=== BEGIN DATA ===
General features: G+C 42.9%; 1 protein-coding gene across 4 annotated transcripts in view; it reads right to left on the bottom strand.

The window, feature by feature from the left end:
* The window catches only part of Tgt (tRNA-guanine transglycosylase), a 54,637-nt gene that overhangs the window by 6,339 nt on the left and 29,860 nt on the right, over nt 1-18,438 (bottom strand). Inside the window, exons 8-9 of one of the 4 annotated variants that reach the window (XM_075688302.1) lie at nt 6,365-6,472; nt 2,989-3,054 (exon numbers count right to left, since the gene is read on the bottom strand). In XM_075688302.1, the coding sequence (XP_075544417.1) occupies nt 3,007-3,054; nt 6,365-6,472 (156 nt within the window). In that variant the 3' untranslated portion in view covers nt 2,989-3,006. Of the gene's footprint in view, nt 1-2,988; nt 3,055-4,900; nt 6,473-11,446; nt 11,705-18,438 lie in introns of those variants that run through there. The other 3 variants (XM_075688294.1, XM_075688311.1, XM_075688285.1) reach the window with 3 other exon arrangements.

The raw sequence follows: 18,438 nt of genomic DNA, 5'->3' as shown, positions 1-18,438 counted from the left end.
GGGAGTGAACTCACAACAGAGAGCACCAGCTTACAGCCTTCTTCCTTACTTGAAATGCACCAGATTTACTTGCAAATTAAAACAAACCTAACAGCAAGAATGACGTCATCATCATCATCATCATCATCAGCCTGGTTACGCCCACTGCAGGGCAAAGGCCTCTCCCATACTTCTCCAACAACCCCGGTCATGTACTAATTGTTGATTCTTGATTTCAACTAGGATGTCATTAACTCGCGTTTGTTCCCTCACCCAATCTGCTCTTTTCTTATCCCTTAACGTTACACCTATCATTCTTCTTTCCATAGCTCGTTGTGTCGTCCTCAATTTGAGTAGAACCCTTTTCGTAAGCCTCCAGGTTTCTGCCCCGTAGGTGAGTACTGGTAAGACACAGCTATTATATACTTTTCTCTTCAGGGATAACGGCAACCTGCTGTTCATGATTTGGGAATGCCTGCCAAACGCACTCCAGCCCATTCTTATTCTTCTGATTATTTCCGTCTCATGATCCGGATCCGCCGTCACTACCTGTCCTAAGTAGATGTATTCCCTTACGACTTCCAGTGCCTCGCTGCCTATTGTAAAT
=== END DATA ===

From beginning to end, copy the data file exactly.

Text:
General features: G+C 42.9%; 1 protein-coding gene across 4 annotated transcripts in view; it reads right to left on the bottom strand.

The window, feature by feature from the left end:
* The window catches only part of Tgt (tRNA-guanine transglycosylase), a 54,637-nt gene that overhangs the window by 6,339 nt on the left and 29,860 nt on the right, over nt 1-18,438 (bottom strand). Inside the window, exons 8-9 of one of the 4 annotated variants that reach the window (XM_075688302.1) lie at nt 6,365-6,472; nt 2,989-3,054 (exon numbers count right to left, since the gene is read on the bottom strand). In XM_075688302.1, the coding sequence (XP_075544417.1) occupies nt 3,007-3,054; nt 6,365-6,472 (156 nt within the window). In that variant the 3' untranslated portion in view covers nt 2,989-3,006. Of the gene's footprint in view, nt 1-2,988; nt 3,055-4,900; nt 6,473-11,446; nt 11,705-18,438 lie in introns of those variants that run through there. The other 3 variants (XM_075688294.1, XM_075688311.1, XM_075688285.1) reach the window with 3 other exon arrangements.

The raw sequence follows: 18,438 nt of genomic DNA, 5'->3' as shown, positions 1-18,438 counted from the left end.
GGGAGTGAACTCACAACAGAGAGCACCAGCTTACAGCCTTCTTCCTTACTTGAAATGCACCAGATTTACTTGCAAATTAAAACAAACCTAACAGCAAGAATGACGTCATCATCATCATCATCATCATCAGCCTGGTTACGCCCACTGCAGGGCAAAGGCCTCTCCCATACTTCTCCAACAACCCCGGTCATGTACTAATTGTTGATTCTTGATTTCAACTAGGATGTCATTAACTCGCGTTTGTTCCCTCACCCAATCTGCTCTTTTCTTATCCCTTAACGTTACACCTATCATTCTTCTTTCCATAGCTCGTTGTGTCGTCCTCAATTTGAGTAGAACCCTTTTCGTAAGCCTCCAGGTTTCTGCCCCGTAGGTGAGTACTGGTAAGACACAGCTATTATATACTTTTCTCTTCAGGGATAACGGCAACCTGCTGTTCATGATTTGGGAATGCCTGCCAAACGCACTCCAGCCCATTCTTATTCTTCTGATTATTTCCGTCTCATGATCCGGATCCGCCGTCACTACCTGTCCTAAGTAGATGTATTCCCTTACGACTTCCAGTGCCTCGCTGCCTATTGTAAAT